Ours is a nation which imagines the mother in the cow and the nation in the mother. I wish to disintegrate through this article the dual concepts of Bharat Maata (Mother India) and Gau Maata in light of the recent events happening across the nation.
Why I don’t have a Bharat Maata
The symbol of a mother is often used to identify a nation. This is in view of the analogy that women can conceive and land can sustain the lives of its denizens. This kind of an analogy essentially leads to a very patriarchal kind of nationalism which necessitates women, the incarnation of the Bharat Maata to be protected. Who are going to protect them? The answer is one that history has time and again implied in various ways- men. Men who are the soldiers and martyrs of the nation are supposed to protect Mother India’s honour from being violated by outsiders.
Implications of the woman-nation analogy
The nationalist and patriarchal agenda converge at this point. Both either implicitly or explicitly suggest that women, the weaker sex, need to be protected by their stronger counterparts (?) men. This takes away considerable amount of autonomy from women who, under these agenda, are seen as potential mothers and caregivers. It seems to be almost natural that women are destined to be mothers. Hence, some feminists have called this a ‘protection racket’.
Moreover, the nationalist agendum of protecting the mother from outsiders who may squander with her assets (honour thought of as the most valuable asset) is loaded with its own exclusionist implications. It views as the other anyone who does not protect cows- a nationalist symbol of motherhood.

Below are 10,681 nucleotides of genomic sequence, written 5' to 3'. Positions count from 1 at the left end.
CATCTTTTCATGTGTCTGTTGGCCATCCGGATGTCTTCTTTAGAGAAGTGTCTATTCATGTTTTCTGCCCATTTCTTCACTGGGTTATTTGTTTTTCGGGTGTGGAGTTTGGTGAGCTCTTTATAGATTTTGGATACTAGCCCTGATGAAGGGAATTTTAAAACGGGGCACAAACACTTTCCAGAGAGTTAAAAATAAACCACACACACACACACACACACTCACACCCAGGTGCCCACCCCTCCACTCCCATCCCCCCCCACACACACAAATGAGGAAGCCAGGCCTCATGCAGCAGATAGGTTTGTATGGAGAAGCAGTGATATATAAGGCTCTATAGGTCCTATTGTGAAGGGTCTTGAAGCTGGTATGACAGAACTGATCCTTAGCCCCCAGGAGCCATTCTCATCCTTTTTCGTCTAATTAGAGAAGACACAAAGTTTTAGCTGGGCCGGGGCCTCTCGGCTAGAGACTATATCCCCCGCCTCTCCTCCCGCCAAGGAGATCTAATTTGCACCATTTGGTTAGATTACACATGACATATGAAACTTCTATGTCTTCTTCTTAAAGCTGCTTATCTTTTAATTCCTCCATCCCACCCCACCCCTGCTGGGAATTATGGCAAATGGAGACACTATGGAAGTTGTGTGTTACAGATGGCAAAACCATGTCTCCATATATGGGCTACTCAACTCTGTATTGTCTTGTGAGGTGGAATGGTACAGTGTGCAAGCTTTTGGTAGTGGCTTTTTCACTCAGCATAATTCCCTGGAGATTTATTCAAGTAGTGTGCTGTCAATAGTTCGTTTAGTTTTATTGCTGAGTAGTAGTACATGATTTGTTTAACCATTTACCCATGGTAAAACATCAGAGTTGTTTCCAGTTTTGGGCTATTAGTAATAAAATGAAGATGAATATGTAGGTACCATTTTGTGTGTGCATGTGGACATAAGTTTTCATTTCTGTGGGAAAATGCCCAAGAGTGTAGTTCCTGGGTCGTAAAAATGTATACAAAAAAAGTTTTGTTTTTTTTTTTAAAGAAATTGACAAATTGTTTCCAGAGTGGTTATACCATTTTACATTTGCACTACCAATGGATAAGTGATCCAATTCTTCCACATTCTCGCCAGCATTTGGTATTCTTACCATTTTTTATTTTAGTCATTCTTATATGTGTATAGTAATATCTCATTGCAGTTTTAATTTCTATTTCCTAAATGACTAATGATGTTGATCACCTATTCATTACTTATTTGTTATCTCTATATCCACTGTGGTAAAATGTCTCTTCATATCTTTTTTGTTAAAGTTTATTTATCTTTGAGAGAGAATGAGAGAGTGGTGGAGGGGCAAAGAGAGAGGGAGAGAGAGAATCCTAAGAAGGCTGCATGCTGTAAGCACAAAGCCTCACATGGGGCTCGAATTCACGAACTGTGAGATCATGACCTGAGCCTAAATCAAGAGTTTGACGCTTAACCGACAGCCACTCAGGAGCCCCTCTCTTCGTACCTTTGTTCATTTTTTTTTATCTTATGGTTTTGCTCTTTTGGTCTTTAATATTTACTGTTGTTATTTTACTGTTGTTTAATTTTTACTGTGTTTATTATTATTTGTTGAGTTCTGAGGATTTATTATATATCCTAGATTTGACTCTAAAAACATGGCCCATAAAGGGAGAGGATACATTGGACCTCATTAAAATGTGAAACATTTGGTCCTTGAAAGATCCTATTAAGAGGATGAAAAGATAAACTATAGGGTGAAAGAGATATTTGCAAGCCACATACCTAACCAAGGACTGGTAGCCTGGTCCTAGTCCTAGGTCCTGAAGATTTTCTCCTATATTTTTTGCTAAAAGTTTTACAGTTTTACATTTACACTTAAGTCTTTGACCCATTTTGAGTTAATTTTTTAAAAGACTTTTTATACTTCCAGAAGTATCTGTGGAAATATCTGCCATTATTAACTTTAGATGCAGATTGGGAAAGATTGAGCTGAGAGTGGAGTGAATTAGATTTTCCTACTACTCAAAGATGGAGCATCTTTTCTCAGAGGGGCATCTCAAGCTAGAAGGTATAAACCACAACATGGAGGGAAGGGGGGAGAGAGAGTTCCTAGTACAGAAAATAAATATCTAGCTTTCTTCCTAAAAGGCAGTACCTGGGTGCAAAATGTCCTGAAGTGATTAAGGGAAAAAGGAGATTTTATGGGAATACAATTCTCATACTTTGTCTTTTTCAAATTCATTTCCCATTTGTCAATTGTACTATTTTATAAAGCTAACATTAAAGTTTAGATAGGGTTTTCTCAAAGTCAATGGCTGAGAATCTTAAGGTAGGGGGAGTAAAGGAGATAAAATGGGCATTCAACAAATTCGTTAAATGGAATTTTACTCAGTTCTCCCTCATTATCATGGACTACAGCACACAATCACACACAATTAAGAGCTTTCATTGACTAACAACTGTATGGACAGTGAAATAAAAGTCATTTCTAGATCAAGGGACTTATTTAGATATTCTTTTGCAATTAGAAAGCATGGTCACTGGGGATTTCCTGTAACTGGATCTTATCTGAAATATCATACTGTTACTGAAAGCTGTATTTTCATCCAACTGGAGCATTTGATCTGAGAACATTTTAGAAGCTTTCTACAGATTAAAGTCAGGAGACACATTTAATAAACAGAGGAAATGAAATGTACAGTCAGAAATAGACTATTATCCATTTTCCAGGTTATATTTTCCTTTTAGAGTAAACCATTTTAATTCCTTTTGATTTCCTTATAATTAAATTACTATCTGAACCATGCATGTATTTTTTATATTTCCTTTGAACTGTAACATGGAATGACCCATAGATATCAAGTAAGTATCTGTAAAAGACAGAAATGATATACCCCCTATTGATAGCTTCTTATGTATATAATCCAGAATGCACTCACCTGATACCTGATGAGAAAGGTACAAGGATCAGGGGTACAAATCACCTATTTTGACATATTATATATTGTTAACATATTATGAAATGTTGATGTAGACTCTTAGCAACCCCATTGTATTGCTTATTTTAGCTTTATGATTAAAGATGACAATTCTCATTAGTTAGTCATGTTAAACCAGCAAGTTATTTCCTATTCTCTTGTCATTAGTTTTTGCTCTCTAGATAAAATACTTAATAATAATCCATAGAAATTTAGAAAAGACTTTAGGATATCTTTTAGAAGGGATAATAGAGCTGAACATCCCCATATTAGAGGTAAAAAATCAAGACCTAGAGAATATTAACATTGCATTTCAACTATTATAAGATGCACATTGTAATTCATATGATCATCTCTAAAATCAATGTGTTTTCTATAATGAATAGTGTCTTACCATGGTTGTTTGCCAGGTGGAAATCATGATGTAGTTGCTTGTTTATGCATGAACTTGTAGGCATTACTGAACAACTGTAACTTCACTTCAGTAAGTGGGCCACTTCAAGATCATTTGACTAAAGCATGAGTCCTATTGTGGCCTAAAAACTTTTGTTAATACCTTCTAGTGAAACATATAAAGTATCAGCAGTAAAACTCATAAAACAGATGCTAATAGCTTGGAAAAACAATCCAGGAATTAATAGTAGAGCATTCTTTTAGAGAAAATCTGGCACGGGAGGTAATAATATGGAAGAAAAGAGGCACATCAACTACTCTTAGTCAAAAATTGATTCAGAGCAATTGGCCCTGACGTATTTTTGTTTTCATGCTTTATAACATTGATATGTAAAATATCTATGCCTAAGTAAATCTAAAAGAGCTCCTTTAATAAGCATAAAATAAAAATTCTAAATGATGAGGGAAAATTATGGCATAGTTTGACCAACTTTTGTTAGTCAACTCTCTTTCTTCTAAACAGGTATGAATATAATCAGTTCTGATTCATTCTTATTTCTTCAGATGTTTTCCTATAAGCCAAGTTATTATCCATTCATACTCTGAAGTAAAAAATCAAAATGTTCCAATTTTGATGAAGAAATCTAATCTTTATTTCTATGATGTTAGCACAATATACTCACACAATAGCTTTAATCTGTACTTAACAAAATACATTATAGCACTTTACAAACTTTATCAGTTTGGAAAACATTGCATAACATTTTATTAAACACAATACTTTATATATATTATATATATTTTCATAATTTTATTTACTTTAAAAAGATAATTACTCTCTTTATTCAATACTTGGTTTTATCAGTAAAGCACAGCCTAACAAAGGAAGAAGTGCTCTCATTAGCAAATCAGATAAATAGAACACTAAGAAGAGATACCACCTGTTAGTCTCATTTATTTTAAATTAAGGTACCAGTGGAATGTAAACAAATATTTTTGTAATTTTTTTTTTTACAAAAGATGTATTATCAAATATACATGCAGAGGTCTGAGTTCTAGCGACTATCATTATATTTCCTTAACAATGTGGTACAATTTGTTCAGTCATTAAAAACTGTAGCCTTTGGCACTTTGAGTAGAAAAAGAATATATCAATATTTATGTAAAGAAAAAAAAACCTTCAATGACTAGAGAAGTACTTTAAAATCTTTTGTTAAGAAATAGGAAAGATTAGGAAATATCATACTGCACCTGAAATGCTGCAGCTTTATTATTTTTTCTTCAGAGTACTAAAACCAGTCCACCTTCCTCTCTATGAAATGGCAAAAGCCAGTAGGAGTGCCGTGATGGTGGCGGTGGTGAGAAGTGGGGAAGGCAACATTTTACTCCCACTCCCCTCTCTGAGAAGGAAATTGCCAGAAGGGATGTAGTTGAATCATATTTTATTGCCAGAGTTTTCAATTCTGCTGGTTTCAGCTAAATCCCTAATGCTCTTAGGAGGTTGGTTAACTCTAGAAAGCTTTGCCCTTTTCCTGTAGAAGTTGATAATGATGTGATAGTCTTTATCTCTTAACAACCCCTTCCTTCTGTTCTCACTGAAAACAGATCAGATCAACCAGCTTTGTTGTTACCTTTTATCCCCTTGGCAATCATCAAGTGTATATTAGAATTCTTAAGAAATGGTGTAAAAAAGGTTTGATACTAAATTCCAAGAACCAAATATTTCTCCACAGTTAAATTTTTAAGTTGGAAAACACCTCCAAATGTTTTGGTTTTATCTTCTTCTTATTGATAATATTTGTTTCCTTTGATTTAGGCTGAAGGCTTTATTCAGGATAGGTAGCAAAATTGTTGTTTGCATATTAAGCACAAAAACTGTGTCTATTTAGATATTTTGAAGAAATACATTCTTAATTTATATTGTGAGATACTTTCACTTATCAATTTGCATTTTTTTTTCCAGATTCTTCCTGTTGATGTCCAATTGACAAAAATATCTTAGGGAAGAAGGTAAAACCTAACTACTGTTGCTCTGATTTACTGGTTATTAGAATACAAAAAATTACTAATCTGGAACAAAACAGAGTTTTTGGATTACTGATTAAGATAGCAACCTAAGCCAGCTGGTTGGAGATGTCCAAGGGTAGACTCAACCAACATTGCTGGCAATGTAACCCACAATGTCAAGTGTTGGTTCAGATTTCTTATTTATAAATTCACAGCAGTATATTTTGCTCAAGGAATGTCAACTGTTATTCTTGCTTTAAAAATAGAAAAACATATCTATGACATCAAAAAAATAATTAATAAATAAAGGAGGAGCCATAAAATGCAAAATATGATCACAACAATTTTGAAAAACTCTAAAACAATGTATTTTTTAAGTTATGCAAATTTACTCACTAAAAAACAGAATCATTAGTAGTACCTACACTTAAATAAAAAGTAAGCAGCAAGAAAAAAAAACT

Towards a Cowrashtra
Cow protectionism is not new to us. Even when our ancestors were fighting the freedom movement, this issue created quite a communal rift. Little has changed over the centuries. The Rashtriya Swayamshatru (yes, that’s what I prefer calling it) Sangha (RSS) has made sure that everyone who is involved in the consumption or production of beef, is treated as the other. This other includes not just the Muslim who is otherwise the eternal other of India, but also the Dalits whose occupation is to skin dead cows. What can objectively be called brutality has been meted out to these people while an otherwise vocal leader of the nation has chosen silence as golden when it has come to this issue.
There is of course no problem if a particular religion attributes motherhood to an animal. It is, however, problematic when the Hindu identity is conflated as the Indian identity and Indians across other religions are homogenized as Hindus who should not consume beef.
A similar kind of forced nationalism was witnessed when the Supreme Court ruled on November 30, 2016 that everyone needs to rise when the national anthem is played in theatres. This indeed is nationalism and I dare say that it may be jingoism as well. Patriotism cannot be forced. Nationalism does not necessarily culminate into patriotism. If it’s a matter of individual discretion as to whether or not one would watch a movie, it is also a matter of patriotism that one feels towards their country which determines whether they would stand during the national anthem whose lyricist himself dreamt of a time
Where the world has not been broken up into fragments by narrow domestic walls
I have elucidated earlier that modern-day nationalism has started to take the role of a religion per se. This is one contribution that India seems to be successfully making to the rest of the world, especially the United States of America. If Indian nationalism is a religion, it is increasingly being coloured saffron to the exclusion of minorities. It is up to us whether at this crucial moment in history we choose to be just bhakts or Desh bhakts.
Featured Image: “The Saffron Queen”- Janine Shroff’s reinterpretation of ‘Alice’s Adventures in Wonderland’ for Elle India Nov